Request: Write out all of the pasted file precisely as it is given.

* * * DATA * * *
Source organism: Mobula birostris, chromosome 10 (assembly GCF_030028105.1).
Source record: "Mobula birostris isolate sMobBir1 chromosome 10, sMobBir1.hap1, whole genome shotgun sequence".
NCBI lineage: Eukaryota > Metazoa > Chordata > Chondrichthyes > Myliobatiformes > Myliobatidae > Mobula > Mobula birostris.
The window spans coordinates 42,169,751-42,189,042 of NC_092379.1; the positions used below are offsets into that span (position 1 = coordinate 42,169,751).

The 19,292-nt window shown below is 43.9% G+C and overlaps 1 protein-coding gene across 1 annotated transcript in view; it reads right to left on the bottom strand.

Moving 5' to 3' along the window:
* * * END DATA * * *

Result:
Source organism: Mobula birostris, chromosome 10 (assembly GCF_030028105.1).
Source record: "Mobula birostris isolate sMobBir1 chromosome 10, sMobBir1.hap1, whole genome shotgun sequence".
NCBI lineage: Eukaryota > Metazoa > Chordata > Chondrichthyes > Myliobatiformes > Myliobatidae > Mobula > Mobula birostris.
The window spans coordinates 42,169,751-42,189,042 of NC_092379.1; the positions used below are offsets into that span (position 1 = coordinate 42,169,751).

The 19,292-nt window shown below is 43.9% G+C and overlaps 1 protein-coding gene across 1 annotated transcript in view; it reads right to left on the bottom strand.

Moving 5' to 3' along the window: